Fighting and exchanging artillery shots on land is already hard enough: you have to be precise and careful; you also have to consider your position, your target’s position, the kind of weapon you exactly have, and all those other things. Air combat is even harder, from bombing enemy targets to protecting bases and assets to exchanging fire while mid-air. That’s why it’s no wonder that aircraft designers experimented and worked with different innovations to help the pilots better achieve whatever their tasks were, at the same time giving the nation better chances of winning at times of war. Part of innovation is the trial-and-error process, and sometimes, the results were the wackiest, unique-looking planes. Let’s check them out.
Perhaps one of the cutest experimental fighters of World War II that was built in 1942, Vought was loving called “Flying Pancake,” and rightly so.
V-13 had the usual “tail dagger” design of many aircraft built in WWII. It also featured dual rudders, which were usually seen on bombers and helicopters prior. Vought was the first fighter plane ever to use it. This paved the way for the use of dual rudders on the F-14, F-15, F-18, F-22, and the F-35— all of which served or are still serving in the US military as primary aircraft. V-173 was also one of those few fighter planes with two rotors. It never really went into full production, but it was flown around 190 times. Today, it could be seen at the Frontiers of Flight Museum in Dallas, Texas.
North American F-82 Twin Mustang
This aircraft was the last American piston-engined fighter ever to be produced by the US Air Force; thus, it had its first take-off at the end of World War II because the war had already ended before the first production units were fully operational. Originally, this was created as a long-range escort fighter for the Boeing B-29 Superfortress. After the war, these planes were used by the Strategic Air Command as long-range escort fighters to replace the Northrop P-61 Black Widow as an all-weather day or night interceptor. F-82 Twin Mustangs also saw the Korean War, as they were among the first US Air Force aircraft to be flown over Korea. In fact, the first three North Korean aircraft that were destroyed by the American forces were by F-82s, flown by the 68th Fighter Squadron.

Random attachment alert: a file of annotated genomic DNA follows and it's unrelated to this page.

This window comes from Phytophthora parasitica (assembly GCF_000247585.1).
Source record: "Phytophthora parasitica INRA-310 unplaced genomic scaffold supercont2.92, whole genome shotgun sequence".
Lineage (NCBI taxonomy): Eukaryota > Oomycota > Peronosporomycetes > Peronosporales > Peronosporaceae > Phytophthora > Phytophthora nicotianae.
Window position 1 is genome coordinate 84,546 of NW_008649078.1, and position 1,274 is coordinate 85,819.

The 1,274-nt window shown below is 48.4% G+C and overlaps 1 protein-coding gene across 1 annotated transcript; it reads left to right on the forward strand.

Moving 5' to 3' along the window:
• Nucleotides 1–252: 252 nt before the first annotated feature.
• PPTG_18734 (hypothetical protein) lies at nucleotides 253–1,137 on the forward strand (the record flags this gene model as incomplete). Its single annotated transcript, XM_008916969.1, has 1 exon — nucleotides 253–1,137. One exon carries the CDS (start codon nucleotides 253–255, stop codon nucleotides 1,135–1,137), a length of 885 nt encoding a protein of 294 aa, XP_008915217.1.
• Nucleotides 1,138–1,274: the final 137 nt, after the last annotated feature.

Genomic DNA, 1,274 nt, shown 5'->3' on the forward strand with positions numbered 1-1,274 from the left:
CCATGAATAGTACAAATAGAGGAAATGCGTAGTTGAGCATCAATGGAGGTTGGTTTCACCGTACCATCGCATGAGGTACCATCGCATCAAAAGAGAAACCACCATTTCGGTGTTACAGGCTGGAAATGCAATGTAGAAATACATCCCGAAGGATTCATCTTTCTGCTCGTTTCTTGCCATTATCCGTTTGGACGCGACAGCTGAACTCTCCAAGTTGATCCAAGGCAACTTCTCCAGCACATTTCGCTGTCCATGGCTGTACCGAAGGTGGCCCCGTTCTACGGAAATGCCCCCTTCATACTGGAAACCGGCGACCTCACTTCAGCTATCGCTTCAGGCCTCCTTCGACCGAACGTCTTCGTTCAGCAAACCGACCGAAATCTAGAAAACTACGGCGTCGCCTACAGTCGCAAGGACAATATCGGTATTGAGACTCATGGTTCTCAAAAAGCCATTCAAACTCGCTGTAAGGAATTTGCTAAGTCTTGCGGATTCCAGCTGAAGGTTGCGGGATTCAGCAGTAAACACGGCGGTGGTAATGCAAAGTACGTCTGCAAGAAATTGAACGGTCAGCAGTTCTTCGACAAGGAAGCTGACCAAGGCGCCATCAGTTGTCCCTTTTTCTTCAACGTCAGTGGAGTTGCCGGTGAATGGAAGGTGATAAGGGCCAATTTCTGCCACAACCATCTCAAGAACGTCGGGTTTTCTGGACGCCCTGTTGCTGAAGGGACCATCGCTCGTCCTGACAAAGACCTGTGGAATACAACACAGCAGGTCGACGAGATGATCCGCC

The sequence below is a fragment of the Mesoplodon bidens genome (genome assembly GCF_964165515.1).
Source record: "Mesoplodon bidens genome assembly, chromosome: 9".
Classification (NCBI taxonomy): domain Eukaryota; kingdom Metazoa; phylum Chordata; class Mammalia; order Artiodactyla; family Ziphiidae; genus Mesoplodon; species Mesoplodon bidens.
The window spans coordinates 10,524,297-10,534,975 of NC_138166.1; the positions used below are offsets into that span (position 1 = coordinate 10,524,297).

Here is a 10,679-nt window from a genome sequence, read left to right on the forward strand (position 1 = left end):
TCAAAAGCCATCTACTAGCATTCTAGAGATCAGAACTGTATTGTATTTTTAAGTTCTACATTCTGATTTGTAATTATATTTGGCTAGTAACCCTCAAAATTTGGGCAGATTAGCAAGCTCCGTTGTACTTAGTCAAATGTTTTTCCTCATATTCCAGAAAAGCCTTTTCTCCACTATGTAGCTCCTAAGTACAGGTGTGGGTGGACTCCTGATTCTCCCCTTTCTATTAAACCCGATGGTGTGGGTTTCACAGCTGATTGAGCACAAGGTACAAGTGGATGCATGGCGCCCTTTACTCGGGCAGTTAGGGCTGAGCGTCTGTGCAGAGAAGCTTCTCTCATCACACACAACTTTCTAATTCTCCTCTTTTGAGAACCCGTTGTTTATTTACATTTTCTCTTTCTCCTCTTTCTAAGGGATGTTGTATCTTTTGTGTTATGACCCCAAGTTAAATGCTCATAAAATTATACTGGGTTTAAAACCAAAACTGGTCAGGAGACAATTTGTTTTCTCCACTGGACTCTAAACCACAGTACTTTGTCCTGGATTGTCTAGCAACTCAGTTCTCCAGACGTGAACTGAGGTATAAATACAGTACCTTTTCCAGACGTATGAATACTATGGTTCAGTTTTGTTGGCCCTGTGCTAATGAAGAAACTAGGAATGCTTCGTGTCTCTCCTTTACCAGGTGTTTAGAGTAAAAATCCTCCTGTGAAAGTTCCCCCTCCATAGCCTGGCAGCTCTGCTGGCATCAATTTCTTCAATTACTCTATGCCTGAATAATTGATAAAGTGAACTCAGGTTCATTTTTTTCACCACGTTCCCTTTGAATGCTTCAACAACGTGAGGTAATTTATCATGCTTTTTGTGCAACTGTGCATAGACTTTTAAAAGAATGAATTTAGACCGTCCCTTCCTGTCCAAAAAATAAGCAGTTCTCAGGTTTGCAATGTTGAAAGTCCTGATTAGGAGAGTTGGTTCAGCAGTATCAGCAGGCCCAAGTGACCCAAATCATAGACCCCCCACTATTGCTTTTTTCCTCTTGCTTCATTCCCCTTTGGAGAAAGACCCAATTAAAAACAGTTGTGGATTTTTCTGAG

EXTRA! VZ-9 Avrocar
Could the flying saucers sightings be really just Avrocars?
It was built in 1958 as part of a secret US military project done in the early year of the Cold War as preparation for possible World War III. This vertical take-off and landing (VTOL) aircraft was developed by Arvo Canada and was intended to make of the Coanda effect to provide lift and thrust from the single turbo rotor that was blowing exhaust of this disk-shaped plane out of the rim. At first, it was designed as a fighter-like aircraft that was supposed to be capable of zooming at ultra-high speed and altitude. The US Air Force had to abandon it after the project was repeatedly scaled back over time. The US Army took over the development to use it for tactical combat requirements, somewhat like a high-performance helicopter. However, during flight testing, the Avrocar showed so many unresolved thrust and stability issues that made it into nothing more than a low-performance flight envelope. Unsurprisingly, the project was entirely canceled in September 1961.
This project was called different names throughout the program, like Project Y, with individual vehicles referred to as Spade and Omega. The US Air Force that funded Project Y-2 referred to the aircraft as WS-606A, Project 1794, and Project Silver Bug. Finally, when the US Army took over, they gave its final name “Avrocar” while the “VZ-9” part was from the US Army’s VTOL projects in the VZ series.
The Aero Spacelines Super Guppy started off as a Boeing 377 Stratocruiser, one of the most successful Boeing planes at that time. Super Guppy is a large, wide-bodied cargo aircraft used to haul outsize cargo components. The Super Guppy was the only airplane ever to carry a complete S-IVB stage, which was the third stage of the Saturn V rocket, and did so several times during the Apollo program. Super Guppy looked like a flying whale, if you ask me, and that’s because an extension was put along the top of it in order to carry more freight. Nonetheless, it does a great job and serves its purpose. It is still currently active and currently operated by NASA.